2.  The Greek word MECHANE was used for machines used to lower actors onto the stage who played the parts of gods.  Harnessed to this machine, the actor would say his lines while hovering over the stage.  The phrase DEUS EX MACHINA came from the malfunction of this machine, when the actor should have been removed from the stage but was still hanging there.  This was also called in Greek KATARTIZO, and is so used in 1 Cor 1:10.  The Corinthians were divided into schisms, losing any effective testimony.  In effect, their “machine” had broken down.
3.  The Greek verb PAREISERCHOMAI is used in Rom 5:20 for a minor actor entering the stage to play a minor role in the drama.  Rom 5:20 describes the Mosaic Law as a minor actor entering the stage to play a minor role.  The Mosaic Law is not a part of the Christian way of life.  All precedence for the Christian way of life is taken from the dispensation of the Hypostatic Union, not from the dispensation of Israel.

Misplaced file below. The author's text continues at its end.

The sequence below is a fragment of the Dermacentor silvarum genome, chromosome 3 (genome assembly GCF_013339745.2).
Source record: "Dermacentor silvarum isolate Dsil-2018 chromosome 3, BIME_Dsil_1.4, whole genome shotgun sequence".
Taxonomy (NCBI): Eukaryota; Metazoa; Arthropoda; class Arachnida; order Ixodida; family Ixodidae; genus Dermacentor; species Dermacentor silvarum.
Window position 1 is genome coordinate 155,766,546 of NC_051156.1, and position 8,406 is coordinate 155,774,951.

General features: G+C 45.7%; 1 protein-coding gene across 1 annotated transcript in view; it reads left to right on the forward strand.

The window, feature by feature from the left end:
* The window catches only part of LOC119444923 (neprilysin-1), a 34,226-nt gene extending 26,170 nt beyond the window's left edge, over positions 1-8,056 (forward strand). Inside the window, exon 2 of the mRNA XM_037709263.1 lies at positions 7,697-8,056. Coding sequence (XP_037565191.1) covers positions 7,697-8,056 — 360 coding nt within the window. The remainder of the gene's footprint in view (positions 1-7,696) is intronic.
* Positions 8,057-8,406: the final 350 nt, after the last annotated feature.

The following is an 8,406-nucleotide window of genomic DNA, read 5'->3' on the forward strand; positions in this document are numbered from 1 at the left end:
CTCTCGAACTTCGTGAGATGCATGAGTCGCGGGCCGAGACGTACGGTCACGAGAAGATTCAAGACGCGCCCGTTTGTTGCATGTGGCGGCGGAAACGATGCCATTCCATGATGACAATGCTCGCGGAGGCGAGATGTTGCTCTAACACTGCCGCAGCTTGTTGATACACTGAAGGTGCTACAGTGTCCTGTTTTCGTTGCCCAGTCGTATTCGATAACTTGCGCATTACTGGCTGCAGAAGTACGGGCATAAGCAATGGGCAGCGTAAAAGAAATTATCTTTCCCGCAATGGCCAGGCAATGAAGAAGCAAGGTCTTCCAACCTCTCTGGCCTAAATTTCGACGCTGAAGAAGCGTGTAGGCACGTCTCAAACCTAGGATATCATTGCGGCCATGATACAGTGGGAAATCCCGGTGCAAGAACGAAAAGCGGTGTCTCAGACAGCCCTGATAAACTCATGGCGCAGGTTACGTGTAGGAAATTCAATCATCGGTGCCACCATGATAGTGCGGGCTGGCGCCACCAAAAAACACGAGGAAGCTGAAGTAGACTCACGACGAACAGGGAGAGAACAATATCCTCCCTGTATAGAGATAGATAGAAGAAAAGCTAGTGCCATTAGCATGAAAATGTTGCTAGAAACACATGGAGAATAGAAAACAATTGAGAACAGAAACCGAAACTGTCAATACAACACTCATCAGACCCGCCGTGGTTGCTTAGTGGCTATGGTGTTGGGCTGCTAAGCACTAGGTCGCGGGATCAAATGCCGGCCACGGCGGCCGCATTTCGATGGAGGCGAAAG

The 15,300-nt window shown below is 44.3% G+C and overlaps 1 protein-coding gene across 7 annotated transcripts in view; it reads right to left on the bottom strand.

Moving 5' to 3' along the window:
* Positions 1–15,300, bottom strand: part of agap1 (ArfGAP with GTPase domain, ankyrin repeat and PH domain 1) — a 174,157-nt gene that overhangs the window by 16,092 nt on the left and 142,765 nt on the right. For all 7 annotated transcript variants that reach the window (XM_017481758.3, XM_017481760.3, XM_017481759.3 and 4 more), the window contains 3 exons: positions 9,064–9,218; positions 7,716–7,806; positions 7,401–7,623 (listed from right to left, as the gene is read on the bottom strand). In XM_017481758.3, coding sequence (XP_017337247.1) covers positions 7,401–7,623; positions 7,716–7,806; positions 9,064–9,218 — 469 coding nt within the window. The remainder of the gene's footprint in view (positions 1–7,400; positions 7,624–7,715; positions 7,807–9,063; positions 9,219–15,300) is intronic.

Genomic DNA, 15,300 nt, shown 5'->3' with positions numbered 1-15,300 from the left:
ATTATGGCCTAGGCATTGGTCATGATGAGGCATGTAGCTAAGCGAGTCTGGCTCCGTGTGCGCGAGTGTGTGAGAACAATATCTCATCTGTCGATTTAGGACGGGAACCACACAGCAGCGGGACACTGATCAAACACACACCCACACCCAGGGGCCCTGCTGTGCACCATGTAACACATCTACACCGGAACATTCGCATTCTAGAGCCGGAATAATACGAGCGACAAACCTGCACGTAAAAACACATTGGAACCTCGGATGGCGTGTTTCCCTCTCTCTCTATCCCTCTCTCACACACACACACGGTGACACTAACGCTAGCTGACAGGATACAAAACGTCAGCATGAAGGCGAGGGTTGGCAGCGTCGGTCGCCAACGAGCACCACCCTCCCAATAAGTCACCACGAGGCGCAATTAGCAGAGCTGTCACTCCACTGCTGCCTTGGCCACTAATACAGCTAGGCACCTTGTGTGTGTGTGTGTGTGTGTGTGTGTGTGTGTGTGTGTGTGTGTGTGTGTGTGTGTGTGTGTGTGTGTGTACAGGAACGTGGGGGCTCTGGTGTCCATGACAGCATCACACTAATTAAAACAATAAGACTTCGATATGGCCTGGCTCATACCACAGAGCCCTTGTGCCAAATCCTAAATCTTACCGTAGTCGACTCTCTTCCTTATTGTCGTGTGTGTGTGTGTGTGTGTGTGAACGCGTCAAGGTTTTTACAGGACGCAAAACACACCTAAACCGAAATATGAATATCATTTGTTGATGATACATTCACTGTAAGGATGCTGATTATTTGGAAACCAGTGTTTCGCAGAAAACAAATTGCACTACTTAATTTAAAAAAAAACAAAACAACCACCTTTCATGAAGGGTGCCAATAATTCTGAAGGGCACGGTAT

4.  The Greek verb EPICHOREGEO means to supply the money necessary to train and to costume the chorus.  It is used for logistical grace wherein God provides everything for us in 2 Cor 9:10, Gal 3:5, and 2 Pet 1:5.
5.  The patron, or in Greek the EPICHOREGIA, is used in Eph 4:16, translated “supply.”  This passage means that in every generation of the Church Age, God supplies the spiritual gift of pastor-teacher so that positive volition need not be frustrated.  God uses prepared men, and He provides prepared men for every congregation that has positive volition.